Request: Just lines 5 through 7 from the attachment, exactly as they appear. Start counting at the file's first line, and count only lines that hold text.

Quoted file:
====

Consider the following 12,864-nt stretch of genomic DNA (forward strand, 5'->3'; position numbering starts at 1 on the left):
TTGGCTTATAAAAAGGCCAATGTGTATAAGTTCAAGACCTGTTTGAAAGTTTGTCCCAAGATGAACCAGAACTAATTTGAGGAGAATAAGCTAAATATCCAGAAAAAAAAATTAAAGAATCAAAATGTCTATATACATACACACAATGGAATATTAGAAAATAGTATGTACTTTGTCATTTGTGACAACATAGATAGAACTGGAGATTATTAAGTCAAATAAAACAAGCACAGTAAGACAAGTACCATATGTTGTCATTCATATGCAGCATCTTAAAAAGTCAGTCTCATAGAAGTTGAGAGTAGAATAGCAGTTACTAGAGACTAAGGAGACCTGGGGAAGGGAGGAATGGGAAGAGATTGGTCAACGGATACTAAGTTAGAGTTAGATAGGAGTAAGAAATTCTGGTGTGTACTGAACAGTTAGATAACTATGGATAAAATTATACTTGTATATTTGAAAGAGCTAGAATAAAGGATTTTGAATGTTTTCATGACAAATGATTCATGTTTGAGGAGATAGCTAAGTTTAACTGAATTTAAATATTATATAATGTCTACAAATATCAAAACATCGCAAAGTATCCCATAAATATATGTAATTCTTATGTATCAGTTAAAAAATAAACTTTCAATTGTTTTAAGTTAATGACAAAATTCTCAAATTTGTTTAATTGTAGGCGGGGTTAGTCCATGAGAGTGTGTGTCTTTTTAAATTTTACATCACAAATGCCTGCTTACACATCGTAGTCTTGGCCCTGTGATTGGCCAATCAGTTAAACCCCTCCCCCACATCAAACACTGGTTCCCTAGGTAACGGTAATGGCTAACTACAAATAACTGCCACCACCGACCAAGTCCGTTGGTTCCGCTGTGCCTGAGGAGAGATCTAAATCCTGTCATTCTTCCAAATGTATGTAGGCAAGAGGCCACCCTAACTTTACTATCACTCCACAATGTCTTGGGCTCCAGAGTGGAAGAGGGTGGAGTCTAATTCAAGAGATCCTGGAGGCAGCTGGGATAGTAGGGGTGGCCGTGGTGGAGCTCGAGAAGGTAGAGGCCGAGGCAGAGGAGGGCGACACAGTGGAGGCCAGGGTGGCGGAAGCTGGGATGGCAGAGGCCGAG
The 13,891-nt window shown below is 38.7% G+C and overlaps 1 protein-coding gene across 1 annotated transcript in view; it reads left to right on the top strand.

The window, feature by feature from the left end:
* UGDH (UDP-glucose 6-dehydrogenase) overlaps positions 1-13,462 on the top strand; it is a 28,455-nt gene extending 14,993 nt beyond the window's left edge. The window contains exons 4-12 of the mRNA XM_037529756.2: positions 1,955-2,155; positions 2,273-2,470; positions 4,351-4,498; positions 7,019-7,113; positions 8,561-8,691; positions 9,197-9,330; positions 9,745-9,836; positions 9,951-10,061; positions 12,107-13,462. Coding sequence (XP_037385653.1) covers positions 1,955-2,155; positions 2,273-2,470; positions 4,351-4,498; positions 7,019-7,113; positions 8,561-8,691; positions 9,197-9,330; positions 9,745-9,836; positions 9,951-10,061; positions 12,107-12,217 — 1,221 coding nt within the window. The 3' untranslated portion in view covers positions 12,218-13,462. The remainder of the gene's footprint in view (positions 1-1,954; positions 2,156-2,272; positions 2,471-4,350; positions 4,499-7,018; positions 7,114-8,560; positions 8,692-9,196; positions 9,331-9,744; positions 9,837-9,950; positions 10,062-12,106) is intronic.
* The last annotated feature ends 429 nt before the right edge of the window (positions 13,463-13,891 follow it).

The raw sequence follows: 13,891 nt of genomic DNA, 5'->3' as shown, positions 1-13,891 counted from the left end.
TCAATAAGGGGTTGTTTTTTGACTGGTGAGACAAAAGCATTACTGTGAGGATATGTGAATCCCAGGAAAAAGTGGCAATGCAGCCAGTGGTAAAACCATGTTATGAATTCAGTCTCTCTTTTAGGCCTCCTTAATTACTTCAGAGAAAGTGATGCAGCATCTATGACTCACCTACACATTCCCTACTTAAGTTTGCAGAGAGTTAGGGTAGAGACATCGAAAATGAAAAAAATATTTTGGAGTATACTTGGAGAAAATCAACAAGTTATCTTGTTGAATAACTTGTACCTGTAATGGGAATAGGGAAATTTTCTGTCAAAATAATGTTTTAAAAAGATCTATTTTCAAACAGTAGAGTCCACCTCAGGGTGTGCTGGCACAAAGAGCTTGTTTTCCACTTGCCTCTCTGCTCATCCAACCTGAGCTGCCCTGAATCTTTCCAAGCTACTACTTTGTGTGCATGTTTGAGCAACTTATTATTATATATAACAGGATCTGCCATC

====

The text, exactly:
* UGDH (UDP-glucose 6-dehydrogenase) overlaps positions 1-13,462 on the top strand; it is a 28,455-nt gene extending 14,993 nt beyond the window's left edge. The window contains exons 4-12 of the mRNA XM_037529756.2: positions 1,955-2,155; positions 2,273-2,470; positions 4,351-4,498; positions 7,019-7,113; positions 8,561-8,691; positions 9,197-9,330; positions 9,745-9,836; positions 9,951-10,061; positions 12,107-13,462. Coding sequence (XP_037385653.1) covers positions 1,955-2,155; positions 2,273-2,470; positions 4,351-4,498; positions 7,019-7,113; positions 8,561-8,691; positions 9,197-9,330; positions 9,745-9,836; positions 9,951-10,061; positions 12,107-12,217 — 1,221 coding nt within the window. The 3' untranslated portion in view covers positions 12,218-13,462. The remainder of the gene's footprint in view (positions 1-1,954; positions 2,156-2,272; positions 2,471-4,350; positions 4,499-7,018; positions 7,114-8,560; positions 8,692-9,196; positions 9,331-9,744; positions 9,837-9,950; positions 10,062-12,106) is intronic.
* The last annotated feature ends 429 nt before the right edge of the window (positions 13,463-13,891 follow it).

The raw sequence follows: 13,891 nt of genomic DNA, 5'->3' as shown, positions 1-13,891 counted from the left end.